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Placental clearance not synthesis tempers exaggerated pro-inflammatory cytokine response in neonates exposed to chorioamnionitis

Abstract

Background

The source and clearance of cytokines in the fetal circulation in term pregnancies complicated by chorioamnionitis remains unclear as are the contributions of placental transport, synthesis, and clearance. The objectives of the study were to determine (1) fetal and/or placental contributions to synthesis and/or clearance of inflammatory and anti-inflammatory cytokines in term pregnancies complicated by chorioamnionitis and (2) whether this differs in pregnancies further complicated by fetal hypoxia.

Methods

Prospective cohort study of pregnancies >37 weeks gestational age that included: Group 1, uncomplicated cesarean delivery without labor (n = 20); Group 2, uncomplicated vaginal delivery (n = 30); Group 3, pregnancies complicated by chorioamnionitis (n = 10); Group 4, complicated by chorioamnionitis + fetal hypoxia (n = 10). Umbilical arterial (UmA) and venous (UmV) blood were assayed for IL-1β, IL-2, IL-6, IL-8, TNFα, and IL-10.

Results

IL-6 and IL-8 were below assay detection in UmA and UmV blood in Group 1 and increased in Group 2 (P < 0.01), UmA»UmV (P < 0.01). Their concentrations increased further in Groups 3 and 4 (P = 0.003), UmA»UmV. Placental clearance was concentration dependent that approaches saturation in the presence of chorioamnionitis.

Conclusions

Marked increases in fetal synthesis of IL-6 and IL-8 occur in chorioamnionitis. Synthesis increase further when complicated by fetal hypoxia. Cytokine removal occurs via placental concentration-dependent mechanisms, potentially contributing to adverse fetal effects.

Impact

  • The source and role of the placenta in synthesis and/or clearance of inflammatory mediators in term pregnancies complicated by clinical chorioamnionitis are unclear; however, conventional wisdom suggests the placenta is their source.

  • This is the first study demonstrating that circulating concentrations of fetal IL-6 and IL-8 in clinical chorioamnionitis ± birth asphyxia in term pregnancies are of fetal origin.

  • Circulating fetal inflammatory cytokines are cleared by concentration-dependent placental mechanisms that are nearly saturated in chorioamnionitis ± fetal hypoxia.

  • These observations provide additional insight into understanding the fetal immune response in term pregnancies complicated by clinical chorioamnionitis.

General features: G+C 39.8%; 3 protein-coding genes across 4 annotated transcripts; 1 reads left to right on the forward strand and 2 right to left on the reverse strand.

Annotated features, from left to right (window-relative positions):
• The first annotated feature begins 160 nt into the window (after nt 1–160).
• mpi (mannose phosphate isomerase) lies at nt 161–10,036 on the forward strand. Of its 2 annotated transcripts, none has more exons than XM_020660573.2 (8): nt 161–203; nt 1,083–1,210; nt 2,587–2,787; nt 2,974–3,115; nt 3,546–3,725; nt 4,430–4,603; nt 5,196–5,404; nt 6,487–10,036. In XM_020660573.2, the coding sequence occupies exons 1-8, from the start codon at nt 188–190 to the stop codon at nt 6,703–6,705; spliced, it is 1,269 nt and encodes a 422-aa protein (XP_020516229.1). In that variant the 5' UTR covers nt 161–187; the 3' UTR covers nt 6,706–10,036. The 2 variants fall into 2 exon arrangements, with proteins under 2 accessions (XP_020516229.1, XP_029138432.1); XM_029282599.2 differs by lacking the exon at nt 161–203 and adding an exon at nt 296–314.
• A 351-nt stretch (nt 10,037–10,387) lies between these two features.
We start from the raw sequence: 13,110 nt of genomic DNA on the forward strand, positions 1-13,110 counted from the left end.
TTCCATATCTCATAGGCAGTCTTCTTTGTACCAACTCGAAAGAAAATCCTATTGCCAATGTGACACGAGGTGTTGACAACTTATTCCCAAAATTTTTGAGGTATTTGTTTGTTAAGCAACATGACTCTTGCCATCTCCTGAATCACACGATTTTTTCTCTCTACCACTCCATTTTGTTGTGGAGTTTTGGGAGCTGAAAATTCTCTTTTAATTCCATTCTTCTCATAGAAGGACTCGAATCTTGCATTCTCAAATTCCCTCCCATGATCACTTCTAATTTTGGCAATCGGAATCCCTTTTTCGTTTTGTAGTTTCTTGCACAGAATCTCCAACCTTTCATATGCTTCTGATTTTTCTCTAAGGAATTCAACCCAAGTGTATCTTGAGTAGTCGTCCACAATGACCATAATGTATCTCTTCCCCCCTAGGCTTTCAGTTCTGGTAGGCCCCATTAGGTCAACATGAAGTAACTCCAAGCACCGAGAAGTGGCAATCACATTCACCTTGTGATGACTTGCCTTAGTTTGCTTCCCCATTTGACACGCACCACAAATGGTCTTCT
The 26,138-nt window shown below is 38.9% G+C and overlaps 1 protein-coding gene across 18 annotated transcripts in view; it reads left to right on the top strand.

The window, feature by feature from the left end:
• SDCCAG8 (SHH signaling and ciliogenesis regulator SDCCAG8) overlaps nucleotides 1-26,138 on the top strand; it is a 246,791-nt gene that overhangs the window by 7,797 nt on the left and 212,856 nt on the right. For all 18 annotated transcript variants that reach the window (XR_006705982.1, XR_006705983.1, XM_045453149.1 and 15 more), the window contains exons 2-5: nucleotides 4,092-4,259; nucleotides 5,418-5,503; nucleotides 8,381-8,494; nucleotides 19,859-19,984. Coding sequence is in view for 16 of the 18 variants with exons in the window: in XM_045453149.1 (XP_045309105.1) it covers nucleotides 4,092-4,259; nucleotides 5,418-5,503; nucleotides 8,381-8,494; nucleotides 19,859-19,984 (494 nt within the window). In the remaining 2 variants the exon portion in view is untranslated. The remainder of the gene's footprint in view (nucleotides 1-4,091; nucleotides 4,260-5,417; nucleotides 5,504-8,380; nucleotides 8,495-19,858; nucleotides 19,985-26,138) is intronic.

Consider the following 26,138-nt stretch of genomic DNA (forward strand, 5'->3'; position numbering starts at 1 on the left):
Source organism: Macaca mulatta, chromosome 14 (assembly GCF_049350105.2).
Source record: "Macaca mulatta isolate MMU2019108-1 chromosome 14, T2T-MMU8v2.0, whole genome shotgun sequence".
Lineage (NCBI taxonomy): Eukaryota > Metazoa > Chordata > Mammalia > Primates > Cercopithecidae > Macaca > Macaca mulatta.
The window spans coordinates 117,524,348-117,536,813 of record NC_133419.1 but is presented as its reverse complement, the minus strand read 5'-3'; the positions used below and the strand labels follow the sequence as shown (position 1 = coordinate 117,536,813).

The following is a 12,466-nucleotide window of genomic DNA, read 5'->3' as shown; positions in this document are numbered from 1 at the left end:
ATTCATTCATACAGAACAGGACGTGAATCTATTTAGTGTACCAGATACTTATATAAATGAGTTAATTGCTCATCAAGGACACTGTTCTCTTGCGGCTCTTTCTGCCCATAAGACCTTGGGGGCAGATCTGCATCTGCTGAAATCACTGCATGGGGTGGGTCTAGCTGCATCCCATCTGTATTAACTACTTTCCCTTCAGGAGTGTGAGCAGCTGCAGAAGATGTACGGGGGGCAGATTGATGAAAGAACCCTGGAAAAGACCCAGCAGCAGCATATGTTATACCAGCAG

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Fig. 1: Proinflammatory cytokines in UmA and UmV in clinical chorioamnionitis with or without fetal hypoxia.
Fig. 2: Comparison of IL-6 and IL-8 concentrations in umbilical arterial (UmA) blood between pregnancies with uncomplicated term cesarean delivery in the absence of labor (Group 1, n = 20), uncomplicated term vaginal delivery (Group 2, n = 30), clinical chorioamnionitis (Group 3, n = 10), and clinical chorioamnionitis with evidence of fetal hypoxia (Group 4, n = 10).
Fig. 3: Comparison of concentration differences for IL-10 in umbilical arterial blood in pregnancies with uncomplicated term delivery by cesarean section without labor (Group 1, n = 10), uncomplicated term vaginal delivery (Group 2, n = 10), clinical chorioamnionitis (Group 3, n = 10), and clinical chorioamnionitis with fetal hypoxia (Group 4, n = 10).

Data availability

The datasets generated during and/or analyzed during the current study are available from the corresponding author on reasonable request.

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Funding

This work was supported by MacGregor Professorship awarded to C.R.R.

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Contributions

I.N.M. made substantial contributions to conception and design, acquisition of data, analysis, and interpretation of data. He drafted and submitted the final version of the manuscript after approval from all co-authors. L.F.C. and C.R.R. made substantial contributions to conception and design, analysis, and interpretation of data; revised the article for important intellectual content; and approved the final version of the manuscript. N.U., J.L., L.S.B., R.C.S., and R.L. made substantial contributions to data analysis and interpretation of data. They revised the manuscript critically for important intellectual content and approved its final version to be published.

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Correspondence to Imran N. Mir.

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Mir, I.N., Uddin, N., Liao, J. et al. Placental clearance not synthesis tempers exaggerated pro-inflammatory cytokine response in neonates exposed to chorioamnionitis. Pediatr Res (2022). https://doi.org/10.1038/s41390-022-02147-z

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